Warp-knitting machinery manufacturer Karl Mayer Textilmaschinenfabrik GmbH claims to have a global
market share of some 80 percent and is continuously expanding its position. To bolster this
position, the Germany-based company started an offensive strategy in India in the middle of last
year. Now, the first results are known. Textile World talked to Tim Wollnik, senior manager,
marketing and sales, Karl Mayer, to get a first insight into the efforts made in this evermore
promising country in Asia.
At the end of June 2012, company Chairman Fritz P. Mayer opened a new market initiative in
India by welcoming customers to an event presenting the third generation of its HKS 3-M tricot
knitting machine. At the same time, the Karl Mayer Academy India and a new customer service center
opened in Surat, on the west coast of India in the state of Gujarat.
Karl Mayer’s India service branch was inaugurated in 2009 in Mumbai. In the last two years,
the company noticed a growing demand for warp- knitting machines in India. After carefully
examining the situation, the Indian branch further developed its supply of services, training
programs and new machines and made improvements in keeping the necessary spare parts available.
The site in Surat is home to the Karl Mayer Academy, which offers operator courses as well as
basic courses, with the target of increasing the level of know-how in India’s warp-knitting
Industry. At the same site, Karl Mayer is sharing the location with its local representative,
A.T.E., which has located in Surat to offer spare parts storage and sales support.
Figure 1: This pink and gold sari was produced on Karl Mayer’s FL 20/16 multibar raschel
India Focused On Warp-knitting Machines
At the June 2012 event, Karl Mayer presented the HKS 3-M with a special focus on the
different needs of the Indian textile manufacturers. The third-generation version is a versatile
and flexible high-performance machine. Thanks to the special knitting motion and knitting elements,
the model is said also to be suitable for very low stitch densities and coarse gauges. The
substantial lapping variety turns the HKS 3-M into a three-bar high-performance tricot machine with
highest versatility of products, according to the company.
The application range stretches from ground structures for embroidery, automotive textiles,
upholstery fabrics, sportswear, shoe fabrics, outerwear, ground fabrics for printing, billboards
and mosquito nets to coating substrates.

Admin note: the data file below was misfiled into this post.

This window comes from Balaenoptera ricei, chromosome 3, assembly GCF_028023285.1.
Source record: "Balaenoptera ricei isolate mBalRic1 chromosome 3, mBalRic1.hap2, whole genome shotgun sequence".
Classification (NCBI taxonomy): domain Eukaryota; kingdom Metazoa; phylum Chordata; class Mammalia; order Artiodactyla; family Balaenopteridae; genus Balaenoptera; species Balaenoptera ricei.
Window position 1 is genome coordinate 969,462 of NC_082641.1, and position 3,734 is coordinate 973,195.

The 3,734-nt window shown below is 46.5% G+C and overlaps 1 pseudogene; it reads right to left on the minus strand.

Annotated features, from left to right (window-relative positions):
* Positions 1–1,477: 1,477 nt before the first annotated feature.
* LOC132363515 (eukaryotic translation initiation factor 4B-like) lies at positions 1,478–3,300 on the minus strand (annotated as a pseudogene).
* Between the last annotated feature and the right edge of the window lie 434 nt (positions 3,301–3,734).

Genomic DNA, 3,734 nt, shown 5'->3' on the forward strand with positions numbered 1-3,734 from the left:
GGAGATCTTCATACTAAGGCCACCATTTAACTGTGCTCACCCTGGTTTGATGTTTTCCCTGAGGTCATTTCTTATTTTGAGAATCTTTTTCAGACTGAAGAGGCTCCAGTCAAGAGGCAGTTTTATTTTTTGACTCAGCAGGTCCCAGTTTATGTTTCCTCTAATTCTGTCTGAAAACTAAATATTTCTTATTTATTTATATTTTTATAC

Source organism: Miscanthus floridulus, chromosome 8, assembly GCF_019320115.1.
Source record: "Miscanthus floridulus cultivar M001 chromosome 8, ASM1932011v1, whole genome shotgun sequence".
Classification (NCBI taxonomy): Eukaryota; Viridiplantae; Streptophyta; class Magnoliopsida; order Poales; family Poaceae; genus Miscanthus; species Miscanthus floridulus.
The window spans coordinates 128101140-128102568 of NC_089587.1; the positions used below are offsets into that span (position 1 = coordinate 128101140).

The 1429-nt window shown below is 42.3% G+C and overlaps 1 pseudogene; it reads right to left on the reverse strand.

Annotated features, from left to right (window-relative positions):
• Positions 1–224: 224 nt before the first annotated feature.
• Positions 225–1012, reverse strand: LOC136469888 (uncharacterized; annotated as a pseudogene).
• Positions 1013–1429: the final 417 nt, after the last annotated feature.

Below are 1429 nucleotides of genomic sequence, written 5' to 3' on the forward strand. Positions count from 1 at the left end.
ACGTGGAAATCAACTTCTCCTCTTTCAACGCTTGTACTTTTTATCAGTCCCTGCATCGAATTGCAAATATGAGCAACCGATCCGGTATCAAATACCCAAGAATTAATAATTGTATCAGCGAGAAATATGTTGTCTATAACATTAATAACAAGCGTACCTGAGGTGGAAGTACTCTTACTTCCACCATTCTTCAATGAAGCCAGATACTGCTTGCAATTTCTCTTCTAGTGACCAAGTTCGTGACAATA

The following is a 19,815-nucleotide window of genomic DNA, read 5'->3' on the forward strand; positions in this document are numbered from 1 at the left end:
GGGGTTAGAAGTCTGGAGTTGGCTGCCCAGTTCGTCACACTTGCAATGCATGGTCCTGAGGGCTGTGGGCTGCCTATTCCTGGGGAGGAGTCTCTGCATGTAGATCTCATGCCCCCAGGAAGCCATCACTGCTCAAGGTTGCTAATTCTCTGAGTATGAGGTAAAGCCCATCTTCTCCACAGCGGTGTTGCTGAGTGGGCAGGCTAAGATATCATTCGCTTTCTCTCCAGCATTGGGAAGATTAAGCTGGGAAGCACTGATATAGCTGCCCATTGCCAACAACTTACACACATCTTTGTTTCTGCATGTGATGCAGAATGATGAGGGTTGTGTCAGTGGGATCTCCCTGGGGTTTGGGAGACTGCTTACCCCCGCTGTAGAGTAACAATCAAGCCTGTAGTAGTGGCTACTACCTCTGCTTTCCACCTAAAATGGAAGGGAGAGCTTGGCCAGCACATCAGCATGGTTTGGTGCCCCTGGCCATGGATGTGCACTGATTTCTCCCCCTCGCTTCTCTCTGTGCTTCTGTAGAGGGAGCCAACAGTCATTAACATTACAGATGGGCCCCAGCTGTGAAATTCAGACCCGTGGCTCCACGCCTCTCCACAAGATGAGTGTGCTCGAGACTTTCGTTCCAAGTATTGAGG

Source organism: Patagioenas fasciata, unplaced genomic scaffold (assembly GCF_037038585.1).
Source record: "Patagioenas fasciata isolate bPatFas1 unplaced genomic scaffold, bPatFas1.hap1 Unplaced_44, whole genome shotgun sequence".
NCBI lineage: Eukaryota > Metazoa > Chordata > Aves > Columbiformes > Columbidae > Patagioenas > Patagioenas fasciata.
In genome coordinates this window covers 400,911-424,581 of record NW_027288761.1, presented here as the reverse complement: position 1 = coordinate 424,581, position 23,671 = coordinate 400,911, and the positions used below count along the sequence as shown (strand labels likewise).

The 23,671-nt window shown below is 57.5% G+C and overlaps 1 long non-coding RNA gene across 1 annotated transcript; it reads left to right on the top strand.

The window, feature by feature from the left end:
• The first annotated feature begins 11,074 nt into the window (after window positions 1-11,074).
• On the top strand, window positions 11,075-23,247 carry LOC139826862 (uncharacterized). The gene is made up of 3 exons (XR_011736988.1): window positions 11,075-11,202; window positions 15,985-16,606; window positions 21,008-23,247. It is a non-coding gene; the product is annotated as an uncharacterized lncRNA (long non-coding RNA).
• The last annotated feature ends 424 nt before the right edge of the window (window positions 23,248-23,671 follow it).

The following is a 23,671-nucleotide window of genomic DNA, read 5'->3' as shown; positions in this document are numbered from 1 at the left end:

India is the land of the sari, the beautiful dress for ladies. By creating a new range of
patterns on the Fascination® Lace FL 20/16 multibar raschel machine, that machine is said to offer
a new possibility to produce sari fabrics in a one-step process. Previously, a ground structure was
produced on a high-speed tricot machine such as the HKS 3-M, and the embroidery was made in a
separate step. With the FL 20/16, it is possible to produce a ground fabric and the embroidery-like
design directly in one process on the machine. The result is a ready-made sari fabric.
The FL 20/16 offers the following technical features:
- Four ground guide bars and 16 pattern guide bars each feature Karl Mayer’s EL drive.
- The Kamcos® computer platform features motion control/multi-speed facility. This advantage
enables warp yarn delivery and fabric take-down speed to correspond to a pattern’s specific
When producing a complete sari measuring 5.5 meters long, the machine’s computer facilities
can handle the data sets to produce two matching saris next to each other.
Figure 2: Karl Mayer’s FL 20/16 multibar raschel machine is able to produce embroidery-like
designs for sari fabrics.
The fabric in the sari shown in Figure 1 features a filigree, lattice-like ground with a
dense, allover pattern. The 16 pattern bars on the marquisette ground construction create the
ensemble. In order to produce the 3-D design, the pattern bars are placed in positions 1 to 16, in
front of the four ground guide bars.
Ground construction worked on the FL 20/16 can range from marquisette to tulle constructions.
Patterns also may be created by processing yarns with different-colored sequences. Bright,
iridescent yarns may be combined with monochromatic yarns to create other colored accents.
Changing Market Demands
In recent years, India has changed from a mainly second-hand-machine market to a new-machine
market. Indian warp-knitting companies have realized the advantages of modern equipment in order to
reach highly efficient production as well as higher quality targets. In that regard, TW asked
Wollnik why Karl Mayer has made such an investment in Surat.
“Well, the biggest number of new machines was being sold in the area of Surat,” Wollnik
answered. “Therefore, this location was chosen for the academy.”
When asked about the company’s first experiences with the new academy, and whether ideas and
plans are being realized, Wollnik replied: “Yes, we are happy with the development. The academy is
in full operation, increasing the range of participants from customers to working together with
textile universities. Our expectations are entirely fulfilled.”
What does Karl Mayer expect from the Indian market?
“We see great opportunities and prospects for Indian warp knitters, considering the huge
local market as well as the possibilities for export of ready-made garments,” Wollnik said. “On the
other hand, the strongest market in Asia for the time being is China, and it has been for quite
some years. Nevertheless, other Asian countries such as India, but also South Korea and Taiwan, are
on the rise again. So, our expectations for the future are quite high.”